How to Ensure Product Colors Match Under Daylight, Nightlight, Incandescent, and Fluorescent Lighting
Generally speaking the metamerism means the same color appeared differently under difference light souce, such as we buy a red dress in the store but it looks like dark red when we wear it go out, we can say this color phenomenon is metameris.
What Is Metamerism and Why Does It Occur?
Metamerism describes a pair of objects that match under a certain light source or set of viewing conditions, but not under another. The dress appeared to match in the incandescent lighting of shop, for example, but did not match under the daylight outside.
This is a common problem for many industries, due to different such as textile manufacturers often with clothing pieces not matching under certain lighting due to variations in textile dyes used during manufacturing.
Metamerism isn’t problematic just for textile manufacturers, though. Companies in the paint, automotive, plastics, packaging, and print industries may have this issue because various pigments or color batches are sometimes changed when manufacturing or producing different parts of one product. An auto body shop might paint a section of a car, such as a door, with a color that appears to match the rest of the vehicle when viewed in daylight, but doesn’t match when viewed under parking lot lighting. In other examples, plastic manufacturers working with specialized pigments may have issues with their product showing inconsistent color only when viewed at a certain angle, and print companies may find that ink on one print page may not match the ink on another page only when viewed under natural daylight and fluorescent lighting. To prevent or reduce this mismatching problem, the color of the objects must be evaluated.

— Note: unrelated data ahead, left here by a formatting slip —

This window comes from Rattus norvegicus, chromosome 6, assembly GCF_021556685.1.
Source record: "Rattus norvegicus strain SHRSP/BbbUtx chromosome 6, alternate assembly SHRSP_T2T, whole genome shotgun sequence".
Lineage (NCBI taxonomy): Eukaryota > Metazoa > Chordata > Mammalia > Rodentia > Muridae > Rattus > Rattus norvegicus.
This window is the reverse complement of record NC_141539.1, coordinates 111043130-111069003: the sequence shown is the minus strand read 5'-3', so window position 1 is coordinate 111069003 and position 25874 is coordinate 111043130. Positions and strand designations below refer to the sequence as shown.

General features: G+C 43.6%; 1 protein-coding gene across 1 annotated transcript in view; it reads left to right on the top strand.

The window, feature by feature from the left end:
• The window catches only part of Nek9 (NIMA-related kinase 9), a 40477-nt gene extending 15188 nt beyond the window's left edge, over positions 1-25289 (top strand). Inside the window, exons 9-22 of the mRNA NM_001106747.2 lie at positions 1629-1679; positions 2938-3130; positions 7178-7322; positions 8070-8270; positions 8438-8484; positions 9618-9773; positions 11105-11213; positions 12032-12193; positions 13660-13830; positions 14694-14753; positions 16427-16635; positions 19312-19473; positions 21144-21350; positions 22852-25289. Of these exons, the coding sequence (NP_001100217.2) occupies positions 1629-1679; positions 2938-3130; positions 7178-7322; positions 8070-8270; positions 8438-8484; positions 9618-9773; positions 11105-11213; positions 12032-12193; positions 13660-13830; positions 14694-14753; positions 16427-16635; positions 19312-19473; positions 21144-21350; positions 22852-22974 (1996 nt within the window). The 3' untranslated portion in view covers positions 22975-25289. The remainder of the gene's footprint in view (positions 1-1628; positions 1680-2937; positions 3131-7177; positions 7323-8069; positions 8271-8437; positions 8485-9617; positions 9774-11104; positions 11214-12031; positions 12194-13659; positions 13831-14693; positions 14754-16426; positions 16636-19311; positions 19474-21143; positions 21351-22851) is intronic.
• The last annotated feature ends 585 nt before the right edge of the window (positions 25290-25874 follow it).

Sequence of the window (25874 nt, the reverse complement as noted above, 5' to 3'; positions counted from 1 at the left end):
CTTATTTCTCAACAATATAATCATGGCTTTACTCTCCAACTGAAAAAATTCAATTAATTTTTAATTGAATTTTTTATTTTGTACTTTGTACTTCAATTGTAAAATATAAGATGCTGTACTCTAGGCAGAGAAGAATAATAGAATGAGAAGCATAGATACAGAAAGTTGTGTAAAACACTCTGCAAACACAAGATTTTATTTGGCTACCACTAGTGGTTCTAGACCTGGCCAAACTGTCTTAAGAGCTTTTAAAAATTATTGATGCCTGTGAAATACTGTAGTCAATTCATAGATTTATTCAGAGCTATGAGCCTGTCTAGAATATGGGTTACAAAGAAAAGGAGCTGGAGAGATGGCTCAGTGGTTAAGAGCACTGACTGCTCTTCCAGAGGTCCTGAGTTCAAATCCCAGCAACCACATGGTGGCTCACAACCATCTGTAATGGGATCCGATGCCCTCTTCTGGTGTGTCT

Minimizing Metamerism for Color Consistency
To identify metamerism, a light booth, colorimeter or spectrophotometer used to measure and evaluate the metameric properties of the specimens under two or more different illuminants, such as daylight (Standard Illuminant D65) and incandescent (Standard Illuminant A).